So even though these cassettes are both 10-speed cassettes, the second one will have a bigger size because its largest cog is bigger.
Benefits of a Smaller Cassette
A smaller cassette is one whose largest cog is about 25/ 26T downward. And there are lots of advantages to using them.
1- Less Weight
Lighter bikes usually perform better, especially when used by light riders. That’s why many riders find ways of reducing the weight of their bike.
One of the ways of doing this is by installing smaller cassettes.
Smaller cassettes use short cage derailleurs and shorter chains which will make a little difference in the weight of your bike.
2- Better Shifting
Smaller cassettes have a tighter gear ratio because there are fewer jumps between the sprockets. This makes shifting chains from sprocket to sprocket better and faster.
3- Better Chain Line
Because smaller cassettes have smaller jumps between gears, you can easily stay in the middle of your cassette as you have lots of options to choose there without jumps.
This improves your chain line and prevents cross chaining; prevents your chain from rubbing your front derailleur and chainrings.
Having smaller jumps also makes it easy to find the right gears for every situation while riding on flats.
Disadvantages of a Smaller Cassette
Smaller cassettes provide the necessary gearing to move fast on flats and are efficient for races they however cannot be used to climb.
To climb moderate hills, you will need cassettes with at least a 26 or 27T cog. For steeper hills, you will even need bigger cogs. You should choose a cassette with whose largest cog is at least 32T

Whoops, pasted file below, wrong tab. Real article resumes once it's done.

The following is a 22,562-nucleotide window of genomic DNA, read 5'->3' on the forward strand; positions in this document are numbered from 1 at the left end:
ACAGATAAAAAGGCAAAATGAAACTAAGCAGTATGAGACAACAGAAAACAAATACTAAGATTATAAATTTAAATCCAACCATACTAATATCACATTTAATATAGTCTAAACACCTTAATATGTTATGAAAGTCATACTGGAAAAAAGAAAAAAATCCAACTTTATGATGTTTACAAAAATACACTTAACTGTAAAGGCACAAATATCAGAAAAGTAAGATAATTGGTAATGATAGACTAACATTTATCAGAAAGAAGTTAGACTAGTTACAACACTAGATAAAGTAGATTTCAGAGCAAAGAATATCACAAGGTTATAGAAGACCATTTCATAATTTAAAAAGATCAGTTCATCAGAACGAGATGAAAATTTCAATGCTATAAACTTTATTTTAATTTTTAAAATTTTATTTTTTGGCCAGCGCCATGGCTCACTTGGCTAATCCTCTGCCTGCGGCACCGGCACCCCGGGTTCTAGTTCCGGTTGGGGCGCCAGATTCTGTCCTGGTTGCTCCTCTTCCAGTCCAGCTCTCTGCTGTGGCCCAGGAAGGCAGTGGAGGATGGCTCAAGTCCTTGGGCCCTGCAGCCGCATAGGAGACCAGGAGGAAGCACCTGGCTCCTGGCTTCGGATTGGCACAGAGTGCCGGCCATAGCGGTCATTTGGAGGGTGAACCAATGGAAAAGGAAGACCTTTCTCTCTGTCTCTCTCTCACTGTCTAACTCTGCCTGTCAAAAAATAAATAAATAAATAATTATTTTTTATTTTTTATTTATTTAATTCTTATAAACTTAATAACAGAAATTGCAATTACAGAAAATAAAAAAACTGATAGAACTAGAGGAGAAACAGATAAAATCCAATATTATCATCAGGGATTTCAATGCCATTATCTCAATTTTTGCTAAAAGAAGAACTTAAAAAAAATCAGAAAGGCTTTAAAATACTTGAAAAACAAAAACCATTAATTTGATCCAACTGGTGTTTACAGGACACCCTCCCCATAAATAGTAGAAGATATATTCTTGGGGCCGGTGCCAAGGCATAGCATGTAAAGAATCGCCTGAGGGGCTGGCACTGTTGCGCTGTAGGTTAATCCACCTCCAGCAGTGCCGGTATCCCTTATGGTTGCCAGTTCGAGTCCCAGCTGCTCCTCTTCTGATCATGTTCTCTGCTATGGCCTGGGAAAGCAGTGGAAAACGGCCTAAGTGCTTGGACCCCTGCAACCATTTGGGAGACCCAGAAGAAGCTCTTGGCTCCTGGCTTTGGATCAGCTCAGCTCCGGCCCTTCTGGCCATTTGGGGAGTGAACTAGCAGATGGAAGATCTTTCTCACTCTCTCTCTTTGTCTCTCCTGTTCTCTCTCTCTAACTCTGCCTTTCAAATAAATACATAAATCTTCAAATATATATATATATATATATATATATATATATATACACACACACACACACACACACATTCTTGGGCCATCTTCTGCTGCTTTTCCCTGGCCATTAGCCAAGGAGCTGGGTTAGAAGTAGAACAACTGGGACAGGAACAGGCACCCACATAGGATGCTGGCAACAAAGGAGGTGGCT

Putting smaller cassettes on your bike will also require you to change some components. This can be costly and be an inconvenience.
Smaller Cassette Vs Bigger Cassette
1- Smaller cassettes have smaller jumps between gears so they are most suited for riders who ride on flat roads and riders who like to ride very fast.
Bigger cassettes on the other hand aren’t that suited for flat roads but they are best for climbing hills. With bigger cassettes, you’ll be able to maintain a high cadence while climbing steep hills and you won’t tire out.
Smaller cassettes can’t be used for that.
2- Bigger cassettes increase the weight of your bike because they are heavy, use long cage derailleurs and longer chains. Smaller cassettes on the other hand are light and use lighter drive trains.
3- Smaller cassettes shift better than bigger cassettes because they have tighter spaced gearing. This makes handling better and prevents your chain from early wear.
Do I Need a Shorter Chain for a Smaller Cassette?